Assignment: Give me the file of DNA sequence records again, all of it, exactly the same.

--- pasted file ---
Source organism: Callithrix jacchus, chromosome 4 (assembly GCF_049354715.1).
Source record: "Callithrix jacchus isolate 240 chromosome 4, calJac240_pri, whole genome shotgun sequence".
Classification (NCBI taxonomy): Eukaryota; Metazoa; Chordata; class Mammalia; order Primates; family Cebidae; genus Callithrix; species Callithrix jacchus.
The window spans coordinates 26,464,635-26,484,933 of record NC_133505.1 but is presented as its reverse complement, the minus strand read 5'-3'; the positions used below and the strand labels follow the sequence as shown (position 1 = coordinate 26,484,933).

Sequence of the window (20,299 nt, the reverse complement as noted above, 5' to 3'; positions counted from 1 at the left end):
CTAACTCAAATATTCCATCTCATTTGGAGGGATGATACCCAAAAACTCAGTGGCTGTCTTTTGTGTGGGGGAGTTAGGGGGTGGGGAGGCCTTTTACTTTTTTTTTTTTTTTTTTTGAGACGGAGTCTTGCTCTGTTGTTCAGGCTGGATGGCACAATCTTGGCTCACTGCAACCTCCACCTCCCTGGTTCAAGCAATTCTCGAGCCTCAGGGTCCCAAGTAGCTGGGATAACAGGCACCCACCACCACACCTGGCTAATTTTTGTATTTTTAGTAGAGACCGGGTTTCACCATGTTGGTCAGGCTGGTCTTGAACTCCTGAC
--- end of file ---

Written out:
Source organism: Callithrix jacchus, chromosome 4 (assembly GCF_049354715.1).
Source record: "Callithrix jacchus isolate 240 chromosome 4, calJac240_pri, whole genome shotgun sequence".
Classification (NCBI taxonomy): Eukaryota; Metazoa; Chordata; class Mammalia; order Primates; family Cebidae; genus Callithrix; species Callithrix jacchus.
The window spans coordinates 26,464,635-26,484,933 of record NC_133505.1 but is presented as its reverse complement, the minus strand read 5'-3'; the positions used below and the strand labels follow the sequence as shown (position 1 = coordinate 26,484,933).

Sequence of the window (20,299 nt, the reverse complement as noted above, 5' to 3'; positions counted from 1 at the left end):
CTAACTCAAATATTCCATCTCATTTGGAGGGATGATACCCAAAAACTCAGTGGCTGTCTTTTGTGTGGGGGAGTTAGGGGGTGGGGAGGCCTTTTACTTTTTTTTTTTTTTTTTTTGAGACGGAGTCTTGCTCTGTTGTTCAGGCTGGATGGCACAATCTTGGCTCACTGCAACCTCCACCTCCCTGGTTCAAGCAATTCTCGAGCCTCAGGGTCCCAAGTAGCTGGGATAACAGGCACCCACCACCACACCTGGCTAATTTTTGTATTTTTAGTAGAGACCGGGTTTCACCATGTTGGTCAGGCTGGTCTTGAACTCCTGAC